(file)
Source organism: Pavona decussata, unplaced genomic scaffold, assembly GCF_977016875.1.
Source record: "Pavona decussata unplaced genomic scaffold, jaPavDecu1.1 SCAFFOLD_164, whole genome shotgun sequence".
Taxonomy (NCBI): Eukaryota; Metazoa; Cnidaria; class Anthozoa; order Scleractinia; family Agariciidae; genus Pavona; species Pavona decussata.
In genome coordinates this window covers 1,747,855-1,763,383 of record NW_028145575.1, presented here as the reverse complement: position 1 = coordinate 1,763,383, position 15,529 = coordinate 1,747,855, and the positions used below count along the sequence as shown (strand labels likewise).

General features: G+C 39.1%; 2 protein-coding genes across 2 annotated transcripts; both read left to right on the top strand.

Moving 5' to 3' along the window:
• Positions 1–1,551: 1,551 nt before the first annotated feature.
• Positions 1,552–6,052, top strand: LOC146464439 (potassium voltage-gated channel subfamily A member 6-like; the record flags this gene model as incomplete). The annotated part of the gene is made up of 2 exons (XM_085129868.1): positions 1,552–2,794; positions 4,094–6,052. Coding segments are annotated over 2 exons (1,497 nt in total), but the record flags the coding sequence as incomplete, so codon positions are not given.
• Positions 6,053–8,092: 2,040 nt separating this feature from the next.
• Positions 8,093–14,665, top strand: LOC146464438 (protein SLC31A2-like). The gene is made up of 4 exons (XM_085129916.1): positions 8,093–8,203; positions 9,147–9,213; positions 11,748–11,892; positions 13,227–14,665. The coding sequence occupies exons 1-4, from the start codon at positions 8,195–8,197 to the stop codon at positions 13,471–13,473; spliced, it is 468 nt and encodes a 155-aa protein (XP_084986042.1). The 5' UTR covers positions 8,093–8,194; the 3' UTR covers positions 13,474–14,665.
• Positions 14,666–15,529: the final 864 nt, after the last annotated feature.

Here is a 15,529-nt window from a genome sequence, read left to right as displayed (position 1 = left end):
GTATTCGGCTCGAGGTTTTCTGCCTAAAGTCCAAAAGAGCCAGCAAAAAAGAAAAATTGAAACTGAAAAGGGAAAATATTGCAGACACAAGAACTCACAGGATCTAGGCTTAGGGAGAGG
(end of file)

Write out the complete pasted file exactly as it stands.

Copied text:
Source organism: Pavona decussata, unplaced genomic scaffold, assembly GCF_977016875.1.
Source record: "Pavona decussata unplaced genomic scaffold, jaPavDecu1.1 SCAFFOLD_164, whole genome shotgun sequence".
Taxonomy (NCBI): Eukaryota; Metazoa; Cnidaria; class Anthozoa; order Scleractinia; family Agariciidae; genus Pavona; species Pavona decussata.
In genome coordinates this window covers 1,747,855-1,763,383 of record NW_028145575.1, presented here as the reverse complement: position 1 = coordinate 1,763,383, position 15,529 = coordinate 1,747,855, and the positions used below count along the sequence as shown (strand labels likewise).

General features: G+C 39.1%; 2 protein-coding genes across 2 annotated transcripts; both read left to right on the top strand.

Moving 5' to 3' along the window:
• Positions 1–1,551: 1,551 nt before the first annotated feature.
• Positions 1,552–6,052, top strand: LOC146464439 (potassium voltage-gated channel subfamily A member 6-like; the record flags this gene model as incomplete). The annotated part of the gene is made up of 2 exons (XM_085129868.1): positions 1,552–2,794; positions 4,094–6,052. Coding segments are annotated over 2 exons (1,497 nt in total), but the record flags the coding sequence as incomplete, so codon positions are not given.
• Positions 6,053–8,092: 2,040 nt separating this feature from the next.
• Positions 8,093–14,665, top strand: LOC146464438 (protein SLC31A2-like). The gene is made up of 4 exons (XM_085129916.1): positions 8,093–8,203; positions 9,147–9,213; positions 11,748–11,892; positions 13,227–14,665. The coding sequence occupies exons 1-4, from the start codon at positions 8,195–8,197 to the stop codon at positions 13,471–13,473; spliced, it is 468 nt and encodes a 155-aa protein (XP_084986042.1). The 5' UTR covers positions 8,093–8,194; the 3' UTR covers positions 13,474–14,665.
• Positions 14,666–15,529: the final 864 nt, after the last annotated feature.

Here is a 15,529-nt window from a genome sequence, read left to right as displayed (position 1 = left end):
GTATTCGGCTCGAGGTTTTCTGCCTAAAGTCCAAAAGAGCCAGCAAAAAAGAAAAATTGAAACTGAAAAGGGAAAATATTGCAGACACAAGAACTCACAGGATCTAGGCTTAGGGAGAGG